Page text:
You can build a TwiML server using any web server technology, like PHP on an Apache server, etc. I chose to use Node-RED because I use it for lots of IoT processing flows. Most importantly, by building a library of nodes specifically designed for building a Twilio IVR, I (and now you) can build sophisticated IVRs by dragging and dropping nodes into a Node-RED flow. And since Node-RED has many libraries available for integration into just about anything (including a way to invoke Twilio APIs), your IVR can integrate with databases, other servers, social media, and anything else in Internet-land. I think Node-RED is the perfect tool for creating IVR flows.
Note that Twilio has their own product like this called Twilio Studio, but I built my system before they announced their product. Besides, mine is free and I think you can build much larger and more sophisticated IVRs with my solution :)
Node-RED IVR Components
Here is an overview of the main components of an IVR built with this system. Instructions for setting all this up for your own IVR is later in this article.
Twilio IVR Library
To make all this easy, I built a library of Node-RED nodes that create TwiML for the response. Some nodes are simple and have a one-to-one correspondence with TwiML markup, like the “play” node for playing MP3 files and the “say” node for speaking text. These nodes create TwiML using the <Play> and <Say> tags. Other nodes are for higher-level IVR concepts, like the “menu” node. It lets you create a menu that is spoken to the caller and arranges for the caller input to route to the correct part of the IVR flow.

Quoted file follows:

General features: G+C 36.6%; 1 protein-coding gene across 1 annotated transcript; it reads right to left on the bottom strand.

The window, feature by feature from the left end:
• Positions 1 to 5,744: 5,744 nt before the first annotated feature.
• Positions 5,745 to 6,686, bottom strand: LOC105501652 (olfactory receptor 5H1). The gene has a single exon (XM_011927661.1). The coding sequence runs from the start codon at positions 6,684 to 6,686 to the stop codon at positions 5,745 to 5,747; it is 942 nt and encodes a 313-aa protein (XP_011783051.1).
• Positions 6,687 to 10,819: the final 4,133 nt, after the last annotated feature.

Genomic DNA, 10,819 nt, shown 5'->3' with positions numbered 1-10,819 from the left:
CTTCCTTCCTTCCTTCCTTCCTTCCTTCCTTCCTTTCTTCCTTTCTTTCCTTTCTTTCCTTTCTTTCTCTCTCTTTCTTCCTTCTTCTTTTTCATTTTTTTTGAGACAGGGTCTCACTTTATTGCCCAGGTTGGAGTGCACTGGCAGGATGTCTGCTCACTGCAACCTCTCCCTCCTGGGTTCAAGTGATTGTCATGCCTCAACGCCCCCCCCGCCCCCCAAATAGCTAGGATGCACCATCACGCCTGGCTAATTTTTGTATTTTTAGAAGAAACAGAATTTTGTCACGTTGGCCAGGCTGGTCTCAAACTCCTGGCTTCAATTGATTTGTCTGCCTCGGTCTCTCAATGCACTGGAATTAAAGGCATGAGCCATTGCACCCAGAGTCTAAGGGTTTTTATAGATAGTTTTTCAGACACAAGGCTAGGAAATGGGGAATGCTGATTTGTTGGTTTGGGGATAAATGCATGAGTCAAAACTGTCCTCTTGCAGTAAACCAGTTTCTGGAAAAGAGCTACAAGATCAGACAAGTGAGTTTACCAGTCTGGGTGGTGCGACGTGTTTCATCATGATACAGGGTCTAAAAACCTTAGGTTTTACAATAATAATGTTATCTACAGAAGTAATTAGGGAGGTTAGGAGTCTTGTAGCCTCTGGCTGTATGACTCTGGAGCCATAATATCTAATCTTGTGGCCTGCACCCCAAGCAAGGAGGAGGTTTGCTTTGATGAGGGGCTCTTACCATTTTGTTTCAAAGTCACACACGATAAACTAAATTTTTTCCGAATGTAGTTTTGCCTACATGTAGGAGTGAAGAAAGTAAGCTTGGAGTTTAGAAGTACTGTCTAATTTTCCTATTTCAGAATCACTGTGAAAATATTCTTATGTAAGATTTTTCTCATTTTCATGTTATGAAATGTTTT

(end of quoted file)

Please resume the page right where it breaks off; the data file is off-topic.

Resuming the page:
Twilio IVR Core Flow
Much of the heavy lifting of the IVR is done by a predefined Node-RED flow called Twilio IVR Core. Your IVR will use this Node-RED flow and you won’t need to change it. The main part is the Universal Router. Twilio always invokes the Universal Router HTTP endpoint (which is /router) which figures out which route to follow through the IVR based on the user’s input or routing information specified by the previously invoked route (more on this later). Routes are a key concept in the IVR. The are a particular path that the caller is on, and have names like /main-menu or /account or /agent.